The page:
A suprapubic catheter is a flexible rubber or plastic tube that is placed directly into the bladder. The suprapubic catheter is surgically implanted via an abdominal incision and is used as a urinary drainage method. Typically, a this catheter is used in instances where there is difficulty in the passage of urine. Common conditions that may obstruct the passage of urine and warrant a catheter are infection and urinary trauma. In addition, a paralyzed patient may benefit from this type of catheter.
Generally, an interrupted flow of urine can warrant a suprapubic catheter. Sometimes, an enlarged prostate may obstruct the flow of urine, causing urinary retention. This condition may cause the patient to encounter difficulty with urine drainage. Similarly, women who have a medical condition known as a cystocele, where the bladder has fallen through the vagina, may have difficulty passing urine. In either case, an acute diagnosis may require a catheter.
Since the placement of the catheter is a surgical procedure, it must be performed by a physician. Typically, a urologist will perform the procedure. A urologist is a medical doctor who specializes in diseases and conditions of the urinary system. Generally, during the procedure, the urologist will surgically insert the catheter just about the area of the pubic bone. The procedure is performed under sterile conditions and is usually done in an outpatient or office setting.
After the catheter is placed, it is attached to a drainage or collection bag. Generally, the urinary bag is marked with standard fluid measurements that allow medical personnel to measure urinary output. In the cognizant and able patient, care for the suprapubic catheter may be performed by himself. Keeping the stoma, or the opening for the catheter, impeccably clean to avoid infection is important. The physician or nurse will give the patient directions on caring for the catheter.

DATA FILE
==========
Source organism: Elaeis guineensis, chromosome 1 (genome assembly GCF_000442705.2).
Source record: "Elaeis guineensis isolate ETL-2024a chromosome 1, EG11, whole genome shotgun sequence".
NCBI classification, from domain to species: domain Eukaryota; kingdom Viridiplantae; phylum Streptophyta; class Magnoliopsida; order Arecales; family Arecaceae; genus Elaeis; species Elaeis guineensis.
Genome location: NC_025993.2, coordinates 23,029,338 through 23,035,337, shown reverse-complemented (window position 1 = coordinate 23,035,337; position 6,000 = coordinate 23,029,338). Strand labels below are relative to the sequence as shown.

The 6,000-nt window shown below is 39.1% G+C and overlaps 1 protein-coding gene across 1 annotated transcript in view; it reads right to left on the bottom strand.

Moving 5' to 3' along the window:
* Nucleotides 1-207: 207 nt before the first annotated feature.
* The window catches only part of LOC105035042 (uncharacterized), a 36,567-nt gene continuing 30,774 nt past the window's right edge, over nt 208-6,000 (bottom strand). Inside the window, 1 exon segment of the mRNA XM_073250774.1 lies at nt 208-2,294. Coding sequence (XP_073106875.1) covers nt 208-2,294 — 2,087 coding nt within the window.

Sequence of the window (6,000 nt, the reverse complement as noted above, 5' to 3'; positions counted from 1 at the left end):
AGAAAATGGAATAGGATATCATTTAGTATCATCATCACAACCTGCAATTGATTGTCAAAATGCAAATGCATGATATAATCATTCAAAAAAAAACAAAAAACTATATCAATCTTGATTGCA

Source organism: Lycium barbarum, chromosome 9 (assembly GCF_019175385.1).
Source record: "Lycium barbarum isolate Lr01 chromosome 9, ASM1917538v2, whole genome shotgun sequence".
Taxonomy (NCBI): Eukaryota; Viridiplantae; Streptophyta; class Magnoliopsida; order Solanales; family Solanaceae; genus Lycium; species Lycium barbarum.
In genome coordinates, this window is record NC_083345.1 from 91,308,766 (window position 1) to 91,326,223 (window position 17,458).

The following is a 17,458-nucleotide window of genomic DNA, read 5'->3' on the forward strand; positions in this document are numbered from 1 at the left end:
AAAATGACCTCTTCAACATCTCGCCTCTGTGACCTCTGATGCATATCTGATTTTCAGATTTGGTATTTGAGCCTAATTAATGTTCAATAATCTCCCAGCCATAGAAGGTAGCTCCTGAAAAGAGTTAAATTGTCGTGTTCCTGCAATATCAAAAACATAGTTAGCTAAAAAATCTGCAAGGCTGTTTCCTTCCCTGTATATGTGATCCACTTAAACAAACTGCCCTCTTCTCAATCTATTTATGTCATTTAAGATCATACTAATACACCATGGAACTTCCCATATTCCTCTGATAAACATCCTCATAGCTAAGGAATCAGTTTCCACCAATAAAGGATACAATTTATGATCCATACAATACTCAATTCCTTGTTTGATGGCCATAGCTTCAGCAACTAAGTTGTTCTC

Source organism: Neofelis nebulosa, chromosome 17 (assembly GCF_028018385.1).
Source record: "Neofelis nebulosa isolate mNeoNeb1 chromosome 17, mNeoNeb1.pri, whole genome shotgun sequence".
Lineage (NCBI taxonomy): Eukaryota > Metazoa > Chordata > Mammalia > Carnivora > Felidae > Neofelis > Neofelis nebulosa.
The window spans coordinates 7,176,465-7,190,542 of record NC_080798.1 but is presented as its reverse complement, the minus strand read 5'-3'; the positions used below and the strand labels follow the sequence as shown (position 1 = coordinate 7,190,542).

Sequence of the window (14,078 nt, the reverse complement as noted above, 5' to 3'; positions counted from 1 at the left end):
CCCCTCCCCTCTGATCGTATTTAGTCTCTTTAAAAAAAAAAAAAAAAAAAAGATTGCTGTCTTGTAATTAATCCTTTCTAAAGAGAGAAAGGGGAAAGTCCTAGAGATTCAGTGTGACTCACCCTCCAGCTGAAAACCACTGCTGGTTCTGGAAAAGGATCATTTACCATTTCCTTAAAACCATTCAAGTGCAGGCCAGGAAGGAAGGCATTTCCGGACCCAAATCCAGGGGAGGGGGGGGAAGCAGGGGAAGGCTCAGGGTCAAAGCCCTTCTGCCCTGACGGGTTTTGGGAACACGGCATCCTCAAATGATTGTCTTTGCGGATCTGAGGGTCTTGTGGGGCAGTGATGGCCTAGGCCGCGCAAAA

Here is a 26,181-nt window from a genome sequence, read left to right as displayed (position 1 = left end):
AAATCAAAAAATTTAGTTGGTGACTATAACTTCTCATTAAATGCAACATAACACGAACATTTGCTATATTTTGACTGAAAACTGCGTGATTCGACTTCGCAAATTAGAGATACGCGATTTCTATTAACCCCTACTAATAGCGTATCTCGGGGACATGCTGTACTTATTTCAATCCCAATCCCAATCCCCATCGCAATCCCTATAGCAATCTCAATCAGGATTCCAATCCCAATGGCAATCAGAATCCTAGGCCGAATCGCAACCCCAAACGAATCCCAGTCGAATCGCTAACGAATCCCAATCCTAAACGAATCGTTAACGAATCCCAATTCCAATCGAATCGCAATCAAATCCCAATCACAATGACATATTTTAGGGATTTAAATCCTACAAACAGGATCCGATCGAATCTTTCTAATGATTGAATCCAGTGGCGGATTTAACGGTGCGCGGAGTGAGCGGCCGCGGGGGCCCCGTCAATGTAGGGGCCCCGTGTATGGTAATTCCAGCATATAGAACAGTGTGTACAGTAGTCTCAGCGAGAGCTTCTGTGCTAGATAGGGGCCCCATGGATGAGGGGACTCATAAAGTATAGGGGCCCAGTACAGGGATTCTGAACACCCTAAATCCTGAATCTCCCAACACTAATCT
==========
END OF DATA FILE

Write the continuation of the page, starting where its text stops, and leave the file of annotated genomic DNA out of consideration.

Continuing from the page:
Sometimes, the patient who has a suprapubic catheter is hospitalized, in which case the care of the catheter and stoma is done by medical personnel. Typically, the registered or practical nurse will clean and change the apparatus. In addition, the nurse will keep a record of intake and urinary output of the patient. These records generally become a permanent addition to the patient's medical chart.
While hospitalized, the patient usually is monitored for signs and symptoms of urinary tract infection and other catheter-related complications. Signs and symptoms may include blood in the collection bag, pain in the bladder area and urinary burning. In addition to infection, complications with urinary drainage may be observed, such as a decrease in urinary output. Signs and symptoms of infection and fluctuations in urinary output should be reported to the physician so swift medical intervention can be employed.